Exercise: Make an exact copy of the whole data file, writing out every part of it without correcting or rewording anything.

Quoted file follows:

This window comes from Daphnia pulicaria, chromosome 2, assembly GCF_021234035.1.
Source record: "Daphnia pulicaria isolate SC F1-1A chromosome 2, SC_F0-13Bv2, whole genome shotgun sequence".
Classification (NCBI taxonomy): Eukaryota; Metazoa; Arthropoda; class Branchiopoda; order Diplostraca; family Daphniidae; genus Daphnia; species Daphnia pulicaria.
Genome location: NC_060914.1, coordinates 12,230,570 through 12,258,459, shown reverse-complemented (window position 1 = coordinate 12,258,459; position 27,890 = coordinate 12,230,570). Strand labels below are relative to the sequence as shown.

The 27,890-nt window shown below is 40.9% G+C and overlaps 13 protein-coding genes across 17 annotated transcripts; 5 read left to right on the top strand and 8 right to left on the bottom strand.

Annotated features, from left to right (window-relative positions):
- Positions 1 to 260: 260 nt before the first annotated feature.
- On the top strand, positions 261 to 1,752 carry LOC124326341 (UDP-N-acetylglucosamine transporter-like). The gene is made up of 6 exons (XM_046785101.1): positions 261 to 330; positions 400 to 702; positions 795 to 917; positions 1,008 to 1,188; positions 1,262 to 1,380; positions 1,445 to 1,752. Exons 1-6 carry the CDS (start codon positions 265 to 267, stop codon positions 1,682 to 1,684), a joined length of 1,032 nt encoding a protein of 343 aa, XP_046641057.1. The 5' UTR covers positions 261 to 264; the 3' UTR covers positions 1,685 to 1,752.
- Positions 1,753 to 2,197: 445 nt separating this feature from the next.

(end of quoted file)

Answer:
This window comes from Daphnia pulicaria, chromosome 2, assembly GCF_021234035.1.
Source record: "Daphnia pulicaria isolate SC F1-1A chromosome 2, SC_F0-13Bv2, whole genome shotgun sequence".
Classification (NCBI taxonomy): Eukaryota; Metazoa; Arthropoda; class Branchiopoda; order Diplostraca; family Daphniidae; genus Daphnia; species Daphnia pulicaria.
Genome location: NC_060914.1, coordinates 12,230,570 through 12,258,459, shown reverse-complemented (window position 1 = coordinate 12,258,459; position 27,890 = coordinate 12,230,570). Strand labels below are relative to the sequence as shown.

The 27,890-nt window shown below is 40.9% G+C and overlaps 13 protein-coding genes across 17 annotated transcripts; 5 read left to right on the top strand and 8 right to left on the bottom strand.

Annotated features, from left to right (window-relative positions):
- Positions 1 to 260: 260 nt before the first annotated feature.
- On the top strand, positions 261 to 1,752 carry LOC124326341 (UDP-N-acetylglucosamine transporter-like). The gene is made up of 6 exons (XM_046785101.1): positions 261 to 330; positions 400 to 702; positions 795 to 917; positions 1,008 to 1,188; positions 1,262 to 1,380; positions 1,445 to 1,752. Exons 1-6 carry the CDS (start codon positions 265 to 267, stop codon positions 1,682 to 1,684), a joined length of 1,032 nt encoding a protein of 343 aa, XP_046641057.1. The 5' UTR covers positions 261 to 264; the 3' UTR covers positions 1,685 to 1,752.
- Positions 1,753 to 2,197: 445 nt separating this feature from the next.